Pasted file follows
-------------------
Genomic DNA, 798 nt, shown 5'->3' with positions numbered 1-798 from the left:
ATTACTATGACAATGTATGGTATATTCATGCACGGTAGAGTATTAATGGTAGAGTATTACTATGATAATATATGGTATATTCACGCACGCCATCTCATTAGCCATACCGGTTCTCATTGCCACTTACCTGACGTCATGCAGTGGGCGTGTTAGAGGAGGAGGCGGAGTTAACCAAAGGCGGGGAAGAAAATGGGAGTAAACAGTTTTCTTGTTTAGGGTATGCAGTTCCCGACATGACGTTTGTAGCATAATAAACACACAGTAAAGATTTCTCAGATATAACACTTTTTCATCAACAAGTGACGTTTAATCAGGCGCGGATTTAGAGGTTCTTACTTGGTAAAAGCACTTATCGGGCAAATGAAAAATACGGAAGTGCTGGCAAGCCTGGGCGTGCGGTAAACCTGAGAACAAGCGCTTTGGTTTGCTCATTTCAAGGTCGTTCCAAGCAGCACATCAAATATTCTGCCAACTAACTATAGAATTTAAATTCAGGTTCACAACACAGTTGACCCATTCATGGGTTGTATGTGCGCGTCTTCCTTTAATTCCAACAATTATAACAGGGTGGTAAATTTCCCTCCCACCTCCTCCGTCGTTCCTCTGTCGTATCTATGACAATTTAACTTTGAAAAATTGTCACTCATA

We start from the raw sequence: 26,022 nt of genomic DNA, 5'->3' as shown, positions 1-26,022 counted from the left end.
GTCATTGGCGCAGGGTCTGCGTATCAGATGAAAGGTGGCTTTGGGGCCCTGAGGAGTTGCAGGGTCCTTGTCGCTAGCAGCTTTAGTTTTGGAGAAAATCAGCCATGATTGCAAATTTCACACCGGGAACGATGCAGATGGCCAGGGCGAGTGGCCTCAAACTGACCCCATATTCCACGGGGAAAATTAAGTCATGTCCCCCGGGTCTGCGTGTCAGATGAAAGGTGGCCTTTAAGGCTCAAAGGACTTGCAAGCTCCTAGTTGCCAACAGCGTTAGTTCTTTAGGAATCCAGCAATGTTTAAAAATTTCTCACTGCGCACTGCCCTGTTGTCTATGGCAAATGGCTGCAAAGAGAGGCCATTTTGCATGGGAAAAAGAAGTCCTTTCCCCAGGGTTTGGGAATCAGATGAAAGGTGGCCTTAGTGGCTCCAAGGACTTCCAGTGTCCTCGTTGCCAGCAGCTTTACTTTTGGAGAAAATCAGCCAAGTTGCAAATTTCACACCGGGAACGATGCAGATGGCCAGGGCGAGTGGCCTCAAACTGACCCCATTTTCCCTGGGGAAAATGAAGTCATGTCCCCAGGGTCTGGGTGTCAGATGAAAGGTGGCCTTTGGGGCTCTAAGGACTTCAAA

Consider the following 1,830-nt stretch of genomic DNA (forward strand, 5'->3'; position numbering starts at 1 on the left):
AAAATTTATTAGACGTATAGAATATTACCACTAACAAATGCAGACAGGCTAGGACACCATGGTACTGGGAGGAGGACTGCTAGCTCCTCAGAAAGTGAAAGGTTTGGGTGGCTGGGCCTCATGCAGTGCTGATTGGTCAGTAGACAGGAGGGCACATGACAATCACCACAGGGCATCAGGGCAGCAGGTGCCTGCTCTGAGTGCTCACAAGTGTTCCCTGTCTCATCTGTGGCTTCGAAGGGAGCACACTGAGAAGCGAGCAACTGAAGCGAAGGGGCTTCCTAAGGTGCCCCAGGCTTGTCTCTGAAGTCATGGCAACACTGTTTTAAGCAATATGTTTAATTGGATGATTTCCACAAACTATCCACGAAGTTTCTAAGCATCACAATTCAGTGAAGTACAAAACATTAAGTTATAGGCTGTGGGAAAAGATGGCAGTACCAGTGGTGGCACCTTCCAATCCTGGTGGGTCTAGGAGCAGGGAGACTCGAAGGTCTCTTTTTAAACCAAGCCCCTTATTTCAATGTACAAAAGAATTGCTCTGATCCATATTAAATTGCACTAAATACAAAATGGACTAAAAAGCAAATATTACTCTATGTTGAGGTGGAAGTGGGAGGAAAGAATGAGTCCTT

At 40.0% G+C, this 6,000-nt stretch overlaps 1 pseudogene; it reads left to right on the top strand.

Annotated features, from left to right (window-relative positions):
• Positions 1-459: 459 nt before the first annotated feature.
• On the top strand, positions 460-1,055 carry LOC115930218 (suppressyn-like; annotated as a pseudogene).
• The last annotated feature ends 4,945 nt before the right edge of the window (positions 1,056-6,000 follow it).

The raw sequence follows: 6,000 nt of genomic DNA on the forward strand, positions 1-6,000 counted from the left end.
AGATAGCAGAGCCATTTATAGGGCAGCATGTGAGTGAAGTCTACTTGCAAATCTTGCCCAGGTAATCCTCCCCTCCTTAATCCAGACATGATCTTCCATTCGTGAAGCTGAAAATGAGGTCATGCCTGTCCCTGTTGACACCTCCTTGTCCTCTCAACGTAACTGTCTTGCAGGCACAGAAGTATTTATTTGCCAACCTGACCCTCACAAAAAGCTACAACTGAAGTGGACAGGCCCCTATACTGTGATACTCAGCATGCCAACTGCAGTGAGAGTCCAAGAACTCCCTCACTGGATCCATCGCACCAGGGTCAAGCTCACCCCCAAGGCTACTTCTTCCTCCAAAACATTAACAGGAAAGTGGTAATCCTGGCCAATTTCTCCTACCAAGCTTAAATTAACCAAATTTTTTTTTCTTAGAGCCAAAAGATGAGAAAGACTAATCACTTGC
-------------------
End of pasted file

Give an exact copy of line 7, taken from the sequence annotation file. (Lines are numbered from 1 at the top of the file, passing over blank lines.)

At 40.0% G+C, this 6,000-nt stretch overlaps 1 pseudogene; it reads left to right on the top strand.